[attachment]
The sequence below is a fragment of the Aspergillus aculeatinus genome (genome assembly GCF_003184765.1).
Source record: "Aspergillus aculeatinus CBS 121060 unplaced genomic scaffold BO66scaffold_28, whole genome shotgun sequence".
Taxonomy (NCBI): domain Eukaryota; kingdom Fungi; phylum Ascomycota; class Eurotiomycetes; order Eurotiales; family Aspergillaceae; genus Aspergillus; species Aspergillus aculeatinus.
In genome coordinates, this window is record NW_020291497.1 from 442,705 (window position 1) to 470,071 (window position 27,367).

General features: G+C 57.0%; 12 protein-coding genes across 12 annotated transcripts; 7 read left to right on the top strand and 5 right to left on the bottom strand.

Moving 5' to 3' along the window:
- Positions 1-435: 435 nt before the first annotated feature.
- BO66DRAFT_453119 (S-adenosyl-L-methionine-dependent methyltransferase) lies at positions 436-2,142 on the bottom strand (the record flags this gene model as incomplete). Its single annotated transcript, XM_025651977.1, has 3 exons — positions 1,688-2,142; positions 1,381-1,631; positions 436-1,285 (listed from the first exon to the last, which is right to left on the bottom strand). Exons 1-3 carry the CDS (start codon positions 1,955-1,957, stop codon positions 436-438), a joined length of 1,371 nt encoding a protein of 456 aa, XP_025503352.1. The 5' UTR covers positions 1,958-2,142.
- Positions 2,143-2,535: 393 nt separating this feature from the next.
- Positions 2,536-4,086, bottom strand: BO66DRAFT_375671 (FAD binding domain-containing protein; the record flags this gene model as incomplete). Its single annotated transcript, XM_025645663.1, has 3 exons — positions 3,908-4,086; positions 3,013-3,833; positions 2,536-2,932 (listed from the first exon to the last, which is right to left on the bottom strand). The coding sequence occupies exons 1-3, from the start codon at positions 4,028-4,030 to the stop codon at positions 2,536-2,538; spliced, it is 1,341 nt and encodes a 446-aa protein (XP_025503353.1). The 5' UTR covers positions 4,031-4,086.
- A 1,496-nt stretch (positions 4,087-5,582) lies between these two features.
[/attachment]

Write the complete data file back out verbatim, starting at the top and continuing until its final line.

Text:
The sequence below is a fragment of the Aspergillus aculeatinus genome (genome assembly GCF_003184765.1).
Source record: "Aspergillus aculeatinus CBS 121060 unplaced genomic scaffold BO66scaffold_28, whole genome shotgun sequence".
Taxonomy (NCBI): domain Eukaryota; kingdom Fungi; phylum Ascomycota; class Eurotiomycetes; order Eurotiales; family Aspergillaceae; genus Aspergillus; species Aspergillus aculeatinus.
In genome coordinates, this window is record NW_020291497.1 from 442,705 (window position 1) to 470,071 (window position 27,367).

General features: G+C 57.0%; 12 protein-coding genes across 12 annotated transcripts; 7 read left to right on the top strand and 5 right to left on the bottom strand.

Moving 5' to 3' along the window:
- Positions 1-435: 435 nt before the first annotated feature.
- BO66DRAFT_453119 (S-adenosyl-L-methionine-dependent methyltransferase) lies at positions 436-2,142 on the bottom strand (the record flags this gene model as incomplete). Its single annotated transcript, XM_025651977.1, has 3 exons — positions 1,688-2,142; positions 1,381-1,631; positions 436-1,285 (listed from the first exon to the last, which is right to left on the bottom strand). Exons 1-3 carry the CDS (start codon positions 1,955-1,957, stop codon positions 436-438), a joined length of 1,371 nt encoding a protein of 456 aa, XP_025503352.1. The 5' UTR covers positions 1,958-2,142.
- Positions 2,143-2,535: 393 nt separating this feature from the next.
- Positions 2,536-4,086, bottom strand: BO66DRAFT_375671 (FAD binding domain-containing protein; the record flags this gene model as incomplete). Its single annotated transcript, XM_025645663.1, has 3 exons — positions 3,908-4,086; positions 3,013-3,833; positions 2,536-2,932 (listed from the first exon to the last, which is right to left on the bottom strand). The coding sequence occupies exons 1-3, from the start codon at positions 4,028-4,030 to the stop codon at positions 2,536-2,538; spliced, it is 1,341 nt and encodes a 446-aa protein (XP_025503353.1). The 5' UTR covers positions 4,031-4,086.
- A 1,496-nt stretch (positions 4,087-5,582) lies between these two features.